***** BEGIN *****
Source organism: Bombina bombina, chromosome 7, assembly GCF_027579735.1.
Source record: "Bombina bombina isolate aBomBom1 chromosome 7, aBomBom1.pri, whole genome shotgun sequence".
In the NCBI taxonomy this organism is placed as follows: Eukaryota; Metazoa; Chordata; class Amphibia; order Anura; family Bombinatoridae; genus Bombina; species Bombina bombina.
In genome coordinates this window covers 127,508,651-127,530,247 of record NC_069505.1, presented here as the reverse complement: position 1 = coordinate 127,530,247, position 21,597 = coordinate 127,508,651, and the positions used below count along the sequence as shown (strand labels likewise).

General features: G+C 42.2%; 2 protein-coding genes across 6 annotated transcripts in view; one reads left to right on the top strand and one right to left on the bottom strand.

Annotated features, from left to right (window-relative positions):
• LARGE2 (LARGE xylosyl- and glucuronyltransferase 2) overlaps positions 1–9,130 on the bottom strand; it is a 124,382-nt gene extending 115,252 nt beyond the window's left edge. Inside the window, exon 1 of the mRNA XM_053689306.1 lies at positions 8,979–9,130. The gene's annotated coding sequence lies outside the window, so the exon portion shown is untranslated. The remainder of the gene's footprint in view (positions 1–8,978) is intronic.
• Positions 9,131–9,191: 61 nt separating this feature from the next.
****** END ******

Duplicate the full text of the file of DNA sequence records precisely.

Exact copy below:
Source organism: Bombina bombina, chromosome 7, assembly GCF_027579735.1.
Source record: "Bombina bombina isolate aBomBom1 chromosome 7, aBomBom1.pri, whole genome shotgun sequence".
In the NCBI taxonomy this organism is placed as follows: Eukaryota; Metazoa; Chordata; class Amphibia; order Anura; family Bombinatoridae; genus Bombina; species Bombina bombina.
In genome coordinates this window covers 127,508,651-127,530,247 of record NC_069505.1, presented here as the reverse complement: position 1 = coordinate 127,530,247, position 21,597 = coordinate 127,508,651, and the positions used below count along the sequence as shown (strand labels likewise).

General features: G+C 42.2%; 2 protein-coding genes across 6 annotated transcripts in view; one reads left to right on the top strand and one right to left on the bottom strand.

Annotated features, from left to right (window-relative positions):
• LARGE2 (LARGE xylosyl- and glucuronyltransferase 2) overlaps positions 1–9,130 on the bottom strand; it is a 124,382-nt gene extending 115,252 nt beyond the window's left edge. Inside the window, exon 1 of the mRNA XM_053689306.1 lies at positions 8,979–9,130. The gene's annotated coding sequence lies outside the window, so the exon portion shown is untranslated. The remainder of the gene's footprint in view (positions 1–8,978) is intronic.
• Positions 9,131–9,191: 61 nt separating this feature from the next.